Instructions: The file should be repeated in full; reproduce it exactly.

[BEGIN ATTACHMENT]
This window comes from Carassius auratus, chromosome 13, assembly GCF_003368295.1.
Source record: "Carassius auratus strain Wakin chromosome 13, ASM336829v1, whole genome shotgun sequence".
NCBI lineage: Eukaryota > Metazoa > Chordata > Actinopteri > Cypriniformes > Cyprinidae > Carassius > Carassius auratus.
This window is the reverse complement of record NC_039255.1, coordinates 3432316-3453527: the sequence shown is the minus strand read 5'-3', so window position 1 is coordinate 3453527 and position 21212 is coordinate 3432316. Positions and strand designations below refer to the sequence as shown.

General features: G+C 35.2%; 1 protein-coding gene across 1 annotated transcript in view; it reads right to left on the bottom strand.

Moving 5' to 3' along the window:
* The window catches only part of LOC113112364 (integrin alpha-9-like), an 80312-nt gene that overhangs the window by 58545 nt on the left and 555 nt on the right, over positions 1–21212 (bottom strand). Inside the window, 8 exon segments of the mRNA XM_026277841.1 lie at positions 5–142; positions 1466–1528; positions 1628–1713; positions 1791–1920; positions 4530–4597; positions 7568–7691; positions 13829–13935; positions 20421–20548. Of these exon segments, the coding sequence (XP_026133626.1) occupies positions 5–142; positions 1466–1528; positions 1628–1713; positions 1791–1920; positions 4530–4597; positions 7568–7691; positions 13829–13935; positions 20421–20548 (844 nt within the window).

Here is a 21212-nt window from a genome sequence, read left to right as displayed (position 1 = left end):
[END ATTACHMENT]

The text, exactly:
This window comes from Carassius auratus, chromosome 13, assembly GCF_003368295.1.
Source record: "Carassius auratus strain Wakin chromosome 13, ASM336829v1, whole genome shotgun sequence".
NCBI lineage: Eukaryota > Metazoa > Chordata > Actinopteri > Cypriniformes > Cyprinidae > Carassius > Carassius auratus.
This window is the reverse complement of record NC_039255.1, coordinates 3432316-3453527: the sequence shown is the minus strand read 5'-3', so window position 1 is coordinate 3453527 and position 21212 is coordinate 3432316. Positions and strand designations below refer to the sequence as shown.

General features: G+C 35.2%; 1 protein-coding gene across 1 annotated transcript in view; it reads right to left on the bottom strand.

Moving 5' to 3' along the window:
* The window catches only part of LOC113112364 (integrin alpha-9-like), an 80312-nt gene that overhangs the window by 58545 nt on the left and 555 nt on the right, over positions 1–21212 (bottom strand). Inside the window, 8 exon segments of the mRNA XM_026277841.1 lie at positions 5–142; positions 1466–1528; positions 1628–1713; positions 1791–1920; positions 4530–4597; positions 7568–7691; positions 13829–13935; positions 20421–20548. Of these exon segments, the coding sequence (XP_026133626.1) occupies positions 5–142; positions 1466–1528; positions 1628–1713; positions 1791–1920; positions 4530–4597; positions 7568–7691; positions 13829–13935; positions 20421–20548 (844 nt within the window).

Here is a 21212-nt window from a genome sequence, read left to right as displayed (position 1 = left end):